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GP care contract demands attention

I am quite surprised by the lack of media interest in the controversial government draft contract for providing free medical services for children under six. It is a publication of national significance as it clearly highlights how it plans to introduce free general practice services to the whole population.

Currently, we have the most “pro-poor” general practice service in Europe which compensates somewhat for the “pro-rich” hospital service. However, that is changing. Over the last year, GPs have seen patients at the fringes of society, and not able to cope with HSE bureaucracy, being deprived of full medical cards on “probity” grounds. Also more of the patients with the highest medical needs in society are being refused discretionary medical cards.

Intuitively, a lot of the proposals in the document sound like a good idea, but unfortunately little of it stands up to critical analysis. It proposes a massive diversion of clinical and administrative resources from evidence-based patient care into unnecessary bureaucracy and clinical activity. Mandatory universal “wellness assessments” is in direct conflict with the best international evidence. It is well proven to waste valuable healthcare resources and contribute to health inequalities via the inverse healthcare law; those with higher healthcare needs are less likely to avail of universal wellness assessments.

This draft under-6s contract serves to highlight the extent of the senior public health service managers’ dysfunctional mindset and their desire to bring under their command and control the currently independent GP service. To dispense all the responsibility of general practice to the GPs but to gain total authority over how it functions. It wishes to change a very responsive and equitable healthcare service into a universal population monitoring role. It is clearly trying to instil its own brand of bureaucracy-centred inefficiency similar to what afflicts other areas its tentacles extend into. More sinister, it contains a very Orwellian gagging clause which would prevent clinicians from performing their role as patient advocates.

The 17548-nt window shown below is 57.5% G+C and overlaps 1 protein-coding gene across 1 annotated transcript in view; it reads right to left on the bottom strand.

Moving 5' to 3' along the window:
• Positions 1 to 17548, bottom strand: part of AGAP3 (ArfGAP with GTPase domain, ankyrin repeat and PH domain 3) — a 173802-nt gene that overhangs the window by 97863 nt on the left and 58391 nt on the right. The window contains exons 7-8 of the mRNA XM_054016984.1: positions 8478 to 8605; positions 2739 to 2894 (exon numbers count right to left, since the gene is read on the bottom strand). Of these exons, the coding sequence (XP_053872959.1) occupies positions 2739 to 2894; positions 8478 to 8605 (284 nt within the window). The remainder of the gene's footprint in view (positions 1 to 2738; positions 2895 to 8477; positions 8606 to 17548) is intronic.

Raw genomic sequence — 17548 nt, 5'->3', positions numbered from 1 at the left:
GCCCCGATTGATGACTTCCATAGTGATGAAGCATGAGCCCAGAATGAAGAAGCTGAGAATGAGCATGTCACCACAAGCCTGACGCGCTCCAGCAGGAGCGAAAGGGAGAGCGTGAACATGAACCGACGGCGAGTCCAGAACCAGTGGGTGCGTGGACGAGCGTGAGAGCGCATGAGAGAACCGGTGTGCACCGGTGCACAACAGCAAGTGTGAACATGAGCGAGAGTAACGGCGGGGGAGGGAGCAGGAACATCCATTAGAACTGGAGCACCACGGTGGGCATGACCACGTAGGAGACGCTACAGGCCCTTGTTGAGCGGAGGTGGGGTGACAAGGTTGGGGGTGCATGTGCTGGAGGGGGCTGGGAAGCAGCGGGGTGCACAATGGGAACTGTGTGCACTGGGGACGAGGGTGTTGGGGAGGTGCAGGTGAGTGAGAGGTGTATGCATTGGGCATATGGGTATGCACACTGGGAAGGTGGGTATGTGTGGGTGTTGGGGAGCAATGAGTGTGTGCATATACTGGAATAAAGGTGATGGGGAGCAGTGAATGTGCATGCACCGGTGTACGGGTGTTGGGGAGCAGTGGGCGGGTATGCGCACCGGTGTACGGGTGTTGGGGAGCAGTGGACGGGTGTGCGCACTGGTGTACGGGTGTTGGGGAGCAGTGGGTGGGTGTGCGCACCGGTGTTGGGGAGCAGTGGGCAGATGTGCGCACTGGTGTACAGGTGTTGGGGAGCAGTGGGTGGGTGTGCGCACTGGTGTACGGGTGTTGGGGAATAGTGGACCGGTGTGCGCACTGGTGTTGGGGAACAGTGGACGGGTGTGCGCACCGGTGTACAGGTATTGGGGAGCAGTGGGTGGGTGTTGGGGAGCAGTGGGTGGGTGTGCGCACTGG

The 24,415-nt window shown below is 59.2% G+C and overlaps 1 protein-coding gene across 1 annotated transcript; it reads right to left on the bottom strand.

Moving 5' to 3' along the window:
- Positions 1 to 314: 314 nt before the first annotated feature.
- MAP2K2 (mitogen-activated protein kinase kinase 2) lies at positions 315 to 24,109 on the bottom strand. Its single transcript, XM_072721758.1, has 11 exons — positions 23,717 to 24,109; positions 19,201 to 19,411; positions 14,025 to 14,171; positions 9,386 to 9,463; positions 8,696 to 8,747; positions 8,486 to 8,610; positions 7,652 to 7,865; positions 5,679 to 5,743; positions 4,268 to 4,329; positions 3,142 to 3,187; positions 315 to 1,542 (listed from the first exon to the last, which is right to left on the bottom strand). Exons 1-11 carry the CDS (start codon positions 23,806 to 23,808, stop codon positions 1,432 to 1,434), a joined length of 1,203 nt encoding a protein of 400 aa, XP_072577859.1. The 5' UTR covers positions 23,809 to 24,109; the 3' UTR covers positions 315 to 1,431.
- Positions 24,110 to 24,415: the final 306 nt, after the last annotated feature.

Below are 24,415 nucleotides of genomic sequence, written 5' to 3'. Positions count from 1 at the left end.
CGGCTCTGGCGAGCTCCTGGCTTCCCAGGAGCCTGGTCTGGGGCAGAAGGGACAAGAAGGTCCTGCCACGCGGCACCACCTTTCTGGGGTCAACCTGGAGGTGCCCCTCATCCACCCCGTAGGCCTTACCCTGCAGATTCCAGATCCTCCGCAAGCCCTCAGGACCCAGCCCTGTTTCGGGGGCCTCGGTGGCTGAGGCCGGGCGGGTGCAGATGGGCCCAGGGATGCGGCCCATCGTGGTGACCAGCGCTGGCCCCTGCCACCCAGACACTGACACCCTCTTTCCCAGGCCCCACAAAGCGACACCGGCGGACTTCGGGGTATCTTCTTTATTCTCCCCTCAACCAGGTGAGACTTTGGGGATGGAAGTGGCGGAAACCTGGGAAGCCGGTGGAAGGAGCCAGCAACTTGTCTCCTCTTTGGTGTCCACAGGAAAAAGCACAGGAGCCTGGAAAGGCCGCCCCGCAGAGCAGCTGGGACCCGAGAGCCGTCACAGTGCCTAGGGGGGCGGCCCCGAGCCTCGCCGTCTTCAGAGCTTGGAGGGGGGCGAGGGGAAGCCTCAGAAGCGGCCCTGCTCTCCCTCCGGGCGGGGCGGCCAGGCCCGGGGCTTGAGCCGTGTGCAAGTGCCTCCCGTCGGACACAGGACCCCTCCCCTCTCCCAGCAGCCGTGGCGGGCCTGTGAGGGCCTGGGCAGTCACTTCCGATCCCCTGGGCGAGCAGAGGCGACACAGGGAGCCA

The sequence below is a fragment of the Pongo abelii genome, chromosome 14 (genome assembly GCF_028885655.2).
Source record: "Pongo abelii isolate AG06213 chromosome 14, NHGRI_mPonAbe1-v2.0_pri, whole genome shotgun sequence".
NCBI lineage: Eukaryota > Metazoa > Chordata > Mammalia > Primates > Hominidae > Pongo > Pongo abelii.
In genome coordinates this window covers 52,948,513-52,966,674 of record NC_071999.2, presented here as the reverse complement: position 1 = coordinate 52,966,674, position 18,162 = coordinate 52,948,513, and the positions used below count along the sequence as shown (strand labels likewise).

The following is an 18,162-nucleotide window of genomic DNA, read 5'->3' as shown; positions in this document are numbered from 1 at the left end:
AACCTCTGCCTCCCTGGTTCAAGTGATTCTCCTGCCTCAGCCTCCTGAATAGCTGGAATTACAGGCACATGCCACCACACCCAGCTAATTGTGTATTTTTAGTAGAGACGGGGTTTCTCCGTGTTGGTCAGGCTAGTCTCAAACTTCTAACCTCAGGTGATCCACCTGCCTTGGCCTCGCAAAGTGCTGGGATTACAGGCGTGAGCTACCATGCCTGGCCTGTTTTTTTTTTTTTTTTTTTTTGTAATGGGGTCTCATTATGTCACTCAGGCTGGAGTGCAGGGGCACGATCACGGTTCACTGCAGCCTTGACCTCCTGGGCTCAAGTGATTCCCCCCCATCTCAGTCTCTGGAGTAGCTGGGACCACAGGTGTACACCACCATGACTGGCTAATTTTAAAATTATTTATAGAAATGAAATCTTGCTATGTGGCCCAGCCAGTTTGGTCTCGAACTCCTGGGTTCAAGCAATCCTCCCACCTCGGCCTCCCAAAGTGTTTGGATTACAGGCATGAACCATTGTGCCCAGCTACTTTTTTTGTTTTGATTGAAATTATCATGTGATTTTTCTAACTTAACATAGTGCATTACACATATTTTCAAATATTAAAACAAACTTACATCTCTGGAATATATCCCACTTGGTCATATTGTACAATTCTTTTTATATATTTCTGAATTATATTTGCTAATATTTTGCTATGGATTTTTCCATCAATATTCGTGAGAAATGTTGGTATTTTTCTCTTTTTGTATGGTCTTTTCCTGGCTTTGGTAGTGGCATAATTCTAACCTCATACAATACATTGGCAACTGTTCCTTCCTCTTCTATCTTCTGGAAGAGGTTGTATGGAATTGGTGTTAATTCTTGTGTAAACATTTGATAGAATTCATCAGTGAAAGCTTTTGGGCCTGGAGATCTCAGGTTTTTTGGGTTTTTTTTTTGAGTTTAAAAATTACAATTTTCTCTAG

This document only serves to highlight how detached senior public health service managers are from reality. Their ill-conceived plans are clearly based on politics rather than common sense. I cannot imagine that any of my competent GP colleagues will sign it on ethical grounds, as it is an assault on evidence-based, patient-centred care.

That will be the first nail in the coffin for all James Reilly’s subsequent plans for universal health insurance and “free GP care”.

William Behan GP
WalkinstownDublin 12


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